Is Brian Feldman's '24 Hour Embrace' serious performance art or schtick?
Published: June 16, 2011
24 Hour Embrace (After Young Sun Han)
12 a.m. to 11:59 p.m. Sunday, June 19
Orange Ave Gym
1616 N. Orange Ave.
In 2005 a documentary about Warhol dealer and Pop art curator Henry Geldzahler was released, titled Who Gets to Call It Art? The film didn't have a good answer for that, really, but merely by posing the question, it lodged itself in the brains of many of its viewers (or reviewers, anyway) – who is the ultimate arbiter of whether an oversized cardboard Brillo box or a silkscreen of a movie star has the same value as a Rodin bronze or an oil by Leonardo?
Performance art drags its own baggage of questionable credibility. Just last week I was describing one of my favorite conceptual action pieces to a fellow editor – Joseph Beuys' "How to Explain Pictures to a Dead Hare" – and by the time I got to the part about how the gold leaf and honey coating Beuys' head symbolized his desire to reinvigorate human thought … well, he went from politely raised eyebrows to full-on get-the-fuck-outta-here groaning. I didn't even get to the iron slab attached to Beuys' boot (masculine strength, connection to the earth).
Marina Abramovic, the self-described "grandmother of performance art," said in a 2005 ArtInfo interview that a photo of Beuys cradling the hare "was described by some critics as a new ‘Mona Lisa' of the 20th century." At the time of that interview, Abramovic was embarking on her Seven Easy Pieces, a Guggenheim show in which she re-enacted seven famous performance pieces, including "Dead Hare." Abramovic is a particularly apt reference here, for a few reasons. First: Orlando artist Brian Feldman was one of more than a thousand museumgoers who sat across from her and gazed into her eyes during her massively hyped 72-day MOMA show, The Artist Is Present. Second: In its temporal and endurance aspects, Feldman's work is very similar to Abramovic's. Temporal art is simply art that intentionally ceases to exist; it could be a site-specific dance or a sculpture built of ice and twigs in a riverbed. Endurance art can be a bit darker (there's a stripe of vicious self-harm in the performance art repertory; e.g. Chris Burden filming himself being shot in the arm, nailed to a car, etc.) but it refers to any extreme of repetition or duration – say, for instance, jumping off a ladder every four minutes for a full day.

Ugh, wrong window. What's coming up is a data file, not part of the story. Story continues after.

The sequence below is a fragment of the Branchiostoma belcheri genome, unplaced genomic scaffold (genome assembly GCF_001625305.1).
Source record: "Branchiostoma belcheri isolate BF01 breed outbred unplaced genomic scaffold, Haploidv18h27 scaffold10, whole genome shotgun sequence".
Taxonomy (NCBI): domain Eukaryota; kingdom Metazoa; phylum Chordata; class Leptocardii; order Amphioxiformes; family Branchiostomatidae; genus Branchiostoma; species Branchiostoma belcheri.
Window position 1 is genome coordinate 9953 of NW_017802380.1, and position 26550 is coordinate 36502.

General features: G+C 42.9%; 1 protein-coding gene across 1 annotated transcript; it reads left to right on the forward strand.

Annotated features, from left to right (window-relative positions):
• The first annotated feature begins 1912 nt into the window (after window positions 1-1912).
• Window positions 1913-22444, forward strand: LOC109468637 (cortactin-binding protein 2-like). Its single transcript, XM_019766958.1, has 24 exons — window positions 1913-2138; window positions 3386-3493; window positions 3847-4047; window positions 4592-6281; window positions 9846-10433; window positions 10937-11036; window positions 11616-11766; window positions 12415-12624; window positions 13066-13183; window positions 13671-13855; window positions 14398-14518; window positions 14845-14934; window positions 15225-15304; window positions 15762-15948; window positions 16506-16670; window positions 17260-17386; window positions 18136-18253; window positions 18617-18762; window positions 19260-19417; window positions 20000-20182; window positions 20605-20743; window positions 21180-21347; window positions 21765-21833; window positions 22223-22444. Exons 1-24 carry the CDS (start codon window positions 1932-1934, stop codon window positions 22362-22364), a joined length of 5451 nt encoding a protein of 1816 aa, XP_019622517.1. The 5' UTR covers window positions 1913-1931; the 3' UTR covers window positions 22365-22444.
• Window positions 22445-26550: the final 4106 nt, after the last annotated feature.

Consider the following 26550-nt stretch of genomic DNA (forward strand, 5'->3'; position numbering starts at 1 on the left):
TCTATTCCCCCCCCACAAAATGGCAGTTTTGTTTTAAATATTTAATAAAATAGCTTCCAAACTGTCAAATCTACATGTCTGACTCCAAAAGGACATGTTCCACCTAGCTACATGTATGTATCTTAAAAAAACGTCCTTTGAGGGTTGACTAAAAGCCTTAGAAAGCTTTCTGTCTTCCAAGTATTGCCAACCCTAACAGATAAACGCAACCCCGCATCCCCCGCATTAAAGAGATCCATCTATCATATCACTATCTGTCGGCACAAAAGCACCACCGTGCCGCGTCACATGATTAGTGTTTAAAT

Feldman's projects, well-known to most Orlando cultural punters, are too numerous to examine here; indeed, their very profusion might be considered significant, a work in itself exploring compulsion. He examines and reflects back to the audience his (our) relationship to time ("Leap Year Day," in which he, yes, jumped off a ladder 366 times in 24 hours on Feb. 29, 2008), to self-image, to notions of entertainment, consumerism, religion ("Hanukkah in Little Havanaka," "ChanIKEA™," "Jai-Alai Hanukkah"), to nourishment (multiple "Brian Feldman Eats Everything Off the Menu" actions) and to politics. His most famous piece, "Brian Feldman Marries Anybody," is also the most explicitly political: In "Part 1," Feldman advertised for a stranger to marry him; in "Part 2," after a lesbian couple applied for and was denied a marriage license at the Orange County Courthouse, Feldman and local artist Hannah Miller, previously unacquainted, were wed on the spot.
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